An Afro-American man is hired to find a woman and gets mixed up in a murderous political scandal.
"It was easy money, too easy."
Bringing back an old tried and true genre can be a great way to reinvigorate a sagging marketplace. At a time when murder mysteries and thrillers desperately needed something old to make it feel new again, it took 1995's 'Devil in a Blue Dress' to shake things up. An adaptation of Walter Mosley's novel directed by Carl Franklin. 'Devil in a Blue Dress' brings back the classic film noir detective formula and works to turn a fairly run of the mill mystery/thriller into something that feels fresh and exciting without pandering to audience expectations.
Ezekiel Rawlins (Denzel Washington), better known as "Easy" to his friends is in a tough jam. After returning from World War II a hero, he quickly found work at an airplane factory outside of L.A. As a black man from Texas, that was no small feat, but for Easy, it came naturally - until he got fired. Now Easy is practically flat broke with a mortgage to pay and few prospects. While looking for work in the want ads, Easy is approached by a heavy of a man by the name of DeWitt Albright (Tom Sizemore) who says he has a job for him. Is Albright a cop? A private detective? A shady mob boss? It doesn't matter when Easy hears the upfront paycheck involved.
All Easy has to do to earn his easy money is find Daphne Monet (Jennifer Beals), the main squeeze of a rising Los Angeles mayoral candidate Todd Carter (Terry Kinney). It turns out the woman in question has a liking for some soul music and often hangs out at off the books black-owned nightclubs. So that's where Easy starts his search, but as Easy gets closer and closer to finding Daphne, the body count starts to pile up. With lead police detective Miller (Beau Starr), current L.A. mayor Matthew Terell (Maury Chaykin) as well as Albright all searching for the girl, Easy becomes a simple mark for murders he didn't commit. In order to clear himself, find the girl, and score his payday, Easy is going to need some help from his friend Mouse (Don Cheadle), a loose-cannon who shoots first and forgets to ask the important questions altogether.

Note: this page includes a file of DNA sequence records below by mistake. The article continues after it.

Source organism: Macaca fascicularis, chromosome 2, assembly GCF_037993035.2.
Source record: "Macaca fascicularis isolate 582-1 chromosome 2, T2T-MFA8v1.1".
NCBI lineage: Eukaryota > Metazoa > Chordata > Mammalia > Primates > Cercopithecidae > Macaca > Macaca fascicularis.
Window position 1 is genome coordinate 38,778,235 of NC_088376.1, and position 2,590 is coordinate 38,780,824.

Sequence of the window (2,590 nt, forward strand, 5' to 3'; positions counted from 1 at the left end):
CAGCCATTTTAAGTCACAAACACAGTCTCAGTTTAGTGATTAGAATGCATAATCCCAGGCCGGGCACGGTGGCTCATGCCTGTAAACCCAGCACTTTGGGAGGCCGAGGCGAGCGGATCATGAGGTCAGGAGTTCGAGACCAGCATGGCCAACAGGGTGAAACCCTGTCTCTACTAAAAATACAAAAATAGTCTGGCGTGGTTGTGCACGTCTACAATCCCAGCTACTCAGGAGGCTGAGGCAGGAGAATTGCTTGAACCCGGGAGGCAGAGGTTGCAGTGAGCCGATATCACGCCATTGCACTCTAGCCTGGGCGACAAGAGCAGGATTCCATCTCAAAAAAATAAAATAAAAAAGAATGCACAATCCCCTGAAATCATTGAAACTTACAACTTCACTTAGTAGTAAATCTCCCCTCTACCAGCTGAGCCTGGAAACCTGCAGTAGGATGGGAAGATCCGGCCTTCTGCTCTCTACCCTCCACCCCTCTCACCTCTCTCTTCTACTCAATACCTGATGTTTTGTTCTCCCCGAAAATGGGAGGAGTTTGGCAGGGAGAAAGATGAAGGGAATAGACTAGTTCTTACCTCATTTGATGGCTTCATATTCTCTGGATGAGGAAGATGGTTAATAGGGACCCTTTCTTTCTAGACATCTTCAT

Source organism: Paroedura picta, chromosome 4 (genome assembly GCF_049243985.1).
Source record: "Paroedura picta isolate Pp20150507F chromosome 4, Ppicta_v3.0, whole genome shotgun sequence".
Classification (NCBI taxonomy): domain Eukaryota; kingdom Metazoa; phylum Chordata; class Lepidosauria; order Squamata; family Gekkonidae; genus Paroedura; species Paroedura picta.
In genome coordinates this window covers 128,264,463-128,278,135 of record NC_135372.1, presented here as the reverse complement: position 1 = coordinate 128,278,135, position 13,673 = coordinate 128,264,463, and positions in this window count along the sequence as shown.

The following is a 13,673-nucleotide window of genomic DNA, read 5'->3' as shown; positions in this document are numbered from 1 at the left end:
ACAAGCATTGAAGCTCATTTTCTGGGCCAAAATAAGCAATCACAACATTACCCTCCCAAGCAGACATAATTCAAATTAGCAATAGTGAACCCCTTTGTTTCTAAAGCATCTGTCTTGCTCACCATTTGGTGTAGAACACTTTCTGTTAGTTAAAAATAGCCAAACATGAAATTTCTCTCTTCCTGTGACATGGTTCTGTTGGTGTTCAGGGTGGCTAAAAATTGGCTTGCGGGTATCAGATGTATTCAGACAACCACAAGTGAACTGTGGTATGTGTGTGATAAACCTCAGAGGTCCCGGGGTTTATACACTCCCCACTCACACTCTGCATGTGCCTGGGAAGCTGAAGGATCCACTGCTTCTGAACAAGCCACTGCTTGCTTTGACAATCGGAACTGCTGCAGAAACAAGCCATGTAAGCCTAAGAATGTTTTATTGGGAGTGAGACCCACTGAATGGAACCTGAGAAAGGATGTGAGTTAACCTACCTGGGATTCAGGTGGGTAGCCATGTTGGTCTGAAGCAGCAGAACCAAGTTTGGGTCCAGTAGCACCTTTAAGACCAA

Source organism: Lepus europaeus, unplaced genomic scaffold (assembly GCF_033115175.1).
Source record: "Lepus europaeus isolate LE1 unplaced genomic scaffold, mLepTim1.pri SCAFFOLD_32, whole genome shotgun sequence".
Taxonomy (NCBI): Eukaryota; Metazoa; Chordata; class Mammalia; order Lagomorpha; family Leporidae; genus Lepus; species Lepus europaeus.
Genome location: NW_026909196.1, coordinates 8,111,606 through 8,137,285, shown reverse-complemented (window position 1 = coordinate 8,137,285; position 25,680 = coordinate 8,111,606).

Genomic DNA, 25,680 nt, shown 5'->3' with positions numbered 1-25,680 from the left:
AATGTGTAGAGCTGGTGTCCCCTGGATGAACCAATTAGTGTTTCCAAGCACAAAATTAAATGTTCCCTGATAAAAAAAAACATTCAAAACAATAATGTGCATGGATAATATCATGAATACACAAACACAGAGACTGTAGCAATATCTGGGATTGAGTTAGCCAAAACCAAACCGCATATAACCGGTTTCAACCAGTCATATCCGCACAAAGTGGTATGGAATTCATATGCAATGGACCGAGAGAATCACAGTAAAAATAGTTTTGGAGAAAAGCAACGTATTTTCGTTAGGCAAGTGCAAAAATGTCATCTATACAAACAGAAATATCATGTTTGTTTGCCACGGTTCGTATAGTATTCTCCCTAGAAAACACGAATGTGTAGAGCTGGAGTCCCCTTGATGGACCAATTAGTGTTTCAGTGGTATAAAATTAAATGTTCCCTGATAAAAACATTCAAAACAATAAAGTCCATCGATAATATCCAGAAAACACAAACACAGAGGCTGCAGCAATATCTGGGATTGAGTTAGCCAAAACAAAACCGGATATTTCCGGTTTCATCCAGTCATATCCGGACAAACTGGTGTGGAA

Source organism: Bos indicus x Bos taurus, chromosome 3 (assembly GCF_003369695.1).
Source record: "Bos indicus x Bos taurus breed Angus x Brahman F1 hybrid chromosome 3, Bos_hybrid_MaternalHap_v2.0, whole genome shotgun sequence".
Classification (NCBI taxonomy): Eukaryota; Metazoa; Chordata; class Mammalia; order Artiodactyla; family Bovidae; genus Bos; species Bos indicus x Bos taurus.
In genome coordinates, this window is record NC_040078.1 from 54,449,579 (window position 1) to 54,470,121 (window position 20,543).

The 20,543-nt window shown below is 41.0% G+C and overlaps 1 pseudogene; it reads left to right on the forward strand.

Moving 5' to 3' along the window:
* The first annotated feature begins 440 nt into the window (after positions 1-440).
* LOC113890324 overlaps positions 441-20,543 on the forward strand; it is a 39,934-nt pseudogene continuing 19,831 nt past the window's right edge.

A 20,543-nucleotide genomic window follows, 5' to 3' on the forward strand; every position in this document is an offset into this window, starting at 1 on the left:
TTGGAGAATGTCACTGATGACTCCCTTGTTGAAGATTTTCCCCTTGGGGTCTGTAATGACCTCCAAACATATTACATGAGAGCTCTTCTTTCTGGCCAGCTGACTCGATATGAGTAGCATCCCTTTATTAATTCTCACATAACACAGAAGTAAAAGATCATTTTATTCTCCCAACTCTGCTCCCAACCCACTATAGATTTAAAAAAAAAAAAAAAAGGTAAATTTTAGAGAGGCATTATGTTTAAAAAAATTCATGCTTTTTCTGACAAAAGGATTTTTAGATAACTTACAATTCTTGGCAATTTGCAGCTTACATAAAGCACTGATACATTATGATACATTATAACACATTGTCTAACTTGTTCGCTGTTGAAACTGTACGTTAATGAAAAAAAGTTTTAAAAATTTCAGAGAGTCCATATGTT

For the life of me I can't figure why 'Devil in a Blue Dress' flopped at the box office right when Denzel Washington was coming off the highs of starring in features like 'Philadelphia,' 'The Pelican Brief,' and 'Crimson Tide.' Granted, 'Virtuosity' was a bit of a bust but that wasn't his fault. After sexual thrillers like 'Basic Instinct' and the clones it spawned had dominated movie theaters, 'Devil in a Blue Dress' should have shaken things up and grounded the detective genre again. Sadly that didn't come to pass and the film was pushed aside to video stores. Today, it stands as an earnest and entertaining attempt at revitalizing the Film Noir genre by giving it a unique angle and hook to make the film work.